The year 2020 marks the fifth Father’s Day since my dad passed away in late 2015.

It’s my day to remember a great man who taught me about life and where we came from. He also taught me how treat women and behave properly at work, at home or the baseball field.

My father was quiet, a super gentleman, but he never hesitated to lay down the law very effectively. He knew what was right and wrong, and did not accept excuses for bad behavior.

Yesterday, I read that more statues of great men were torn down in the United States, historical leaders from President Ulysses S. Grant (who led the Union Army against the Confederacy during the American Civil War) to the Father of the Union States and its first president, George Washington, to Abraham Lincoln (who emancipated the slaves after the Civil War). Protesters now want to go after statues of Thomas Jefferson as well,

So what is the formula or the method to their madness?  I can’t really find one, but all of the mobs seem to have a common denominator: they are mostly young people who could use a little a history lesson and a man in their lives!

In this context, maybe it’s time to remind everyone that fathers matter a lot.  After all, it is our fathers who teach us about our heritage, where we come from and that you don’t destroy public property.

According to a Heritage Foundation report — which showed that more and more children in the United States are growing up with a dad in their live — America desperately needs more fathers in the country.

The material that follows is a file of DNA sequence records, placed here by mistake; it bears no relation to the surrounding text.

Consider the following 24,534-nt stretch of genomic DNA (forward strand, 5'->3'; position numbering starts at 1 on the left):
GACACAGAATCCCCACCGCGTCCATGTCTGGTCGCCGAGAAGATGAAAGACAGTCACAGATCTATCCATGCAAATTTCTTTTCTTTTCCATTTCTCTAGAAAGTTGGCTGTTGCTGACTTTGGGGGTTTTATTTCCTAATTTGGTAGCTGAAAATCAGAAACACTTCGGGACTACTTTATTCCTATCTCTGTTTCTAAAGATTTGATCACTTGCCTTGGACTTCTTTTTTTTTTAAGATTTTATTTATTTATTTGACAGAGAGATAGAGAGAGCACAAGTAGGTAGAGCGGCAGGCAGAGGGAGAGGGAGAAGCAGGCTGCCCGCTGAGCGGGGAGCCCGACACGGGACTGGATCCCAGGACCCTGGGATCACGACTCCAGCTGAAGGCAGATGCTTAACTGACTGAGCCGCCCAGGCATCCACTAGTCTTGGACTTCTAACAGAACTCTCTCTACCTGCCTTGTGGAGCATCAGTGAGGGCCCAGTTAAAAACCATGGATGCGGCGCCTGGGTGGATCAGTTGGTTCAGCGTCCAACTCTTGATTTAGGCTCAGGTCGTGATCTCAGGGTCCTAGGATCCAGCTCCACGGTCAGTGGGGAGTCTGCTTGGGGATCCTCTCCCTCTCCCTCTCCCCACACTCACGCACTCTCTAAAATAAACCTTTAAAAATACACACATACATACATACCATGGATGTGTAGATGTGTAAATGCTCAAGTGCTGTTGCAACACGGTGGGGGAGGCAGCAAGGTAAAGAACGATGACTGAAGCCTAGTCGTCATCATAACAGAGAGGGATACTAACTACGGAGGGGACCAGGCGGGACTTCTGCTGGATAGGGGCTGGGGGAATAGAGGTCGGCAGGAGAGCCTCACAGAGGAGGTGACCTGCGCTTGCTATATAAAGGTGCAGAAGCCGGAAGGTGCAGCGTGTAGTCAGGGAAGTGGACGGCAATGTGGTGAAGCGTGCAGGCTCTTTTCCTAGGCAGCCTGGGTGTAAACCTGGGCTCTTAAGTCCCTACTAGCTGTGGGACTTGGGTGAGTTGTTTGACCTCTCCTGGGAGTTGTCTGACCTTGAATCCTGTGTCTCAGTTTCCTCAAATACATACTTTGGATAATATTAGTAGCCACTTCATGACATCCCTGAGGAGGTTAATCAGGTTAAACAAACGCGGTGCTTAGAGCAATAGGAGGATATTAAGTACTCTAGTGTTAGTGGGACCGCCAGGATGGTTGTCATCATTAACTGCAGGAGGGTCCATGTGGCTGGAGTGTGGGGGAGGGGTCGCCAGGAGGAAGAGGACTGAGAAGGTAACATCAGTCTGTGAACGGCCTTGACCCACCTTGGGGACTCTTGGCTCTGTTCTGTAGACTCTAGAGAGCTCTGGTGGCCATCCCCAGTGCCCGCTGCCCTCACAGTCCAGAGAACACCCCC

The report found that “children raised without a father are at a higher risk of having behavioral problems, are four times more likely to live in poverty, are more likely to be incarcerated in their lifetime, are twice as likely to never graduate high school, are at a seven times higher risk of teen pregnancy, are more vulnerable to abuse and neglect, are more likely to abuse drugs and alcohol, and are twice as likely to be obese.

“From education to personal health to career success,” the report said, “children who lack a father find themselves at a disadvantage to their peers raised in a two-parent household.”

I can’t prove it with a poll, but my guess is that a lot of those young people burning buildings and tearing down statues do not have a father to come home to.

How do I know this? Because my dad would have beaten me with a baseball bat if I had done something stupid like that. He would have grabbed me by the neck, read me a Cuban Spanish riot act that only Ricky Ricardo could understand, and then driven me to the police station for accountability.

Yes, fathers matter, a lot.

Happy Father’s Day to the Pulse News Mexico family.

Silvio Canto, Jr. is a Cuban-born U.S. citizen who teaches English at a north Texas college. He is the author of the book “Cubanos in Wisconsin” and has a daily online radio program and blog dealing with U.S. and Latin American politics, as well as sports and historic events, and is a regular contributor to American Thinker.

…June 21, 2020






  1. Children do not need a “man” in their lives nor a parent who would “beat” them with a baseball bat. I raised my children alone as woman, never beating them, and they are outstanding professional adults today with master’s and doctorate’s. I find this article endearing as far as admiring our parents (my father was my hero), but in the end, it is misogynst and a poor example in regard to to “beating” a child to lead an upright life. Children do not need a man to guide them, they need good examples from both parents. Happy Father’s Day from a mother-who-was-also-the-father.

    1. Well said. I too was a single mom. Just for the record, I think that Silvio was just being facetious when he made the reference to the baseball bat. I know him and I sincerely doubt he would encourage anyone subjecting a child to violence. Thank you for reading Pulse News Mexico.

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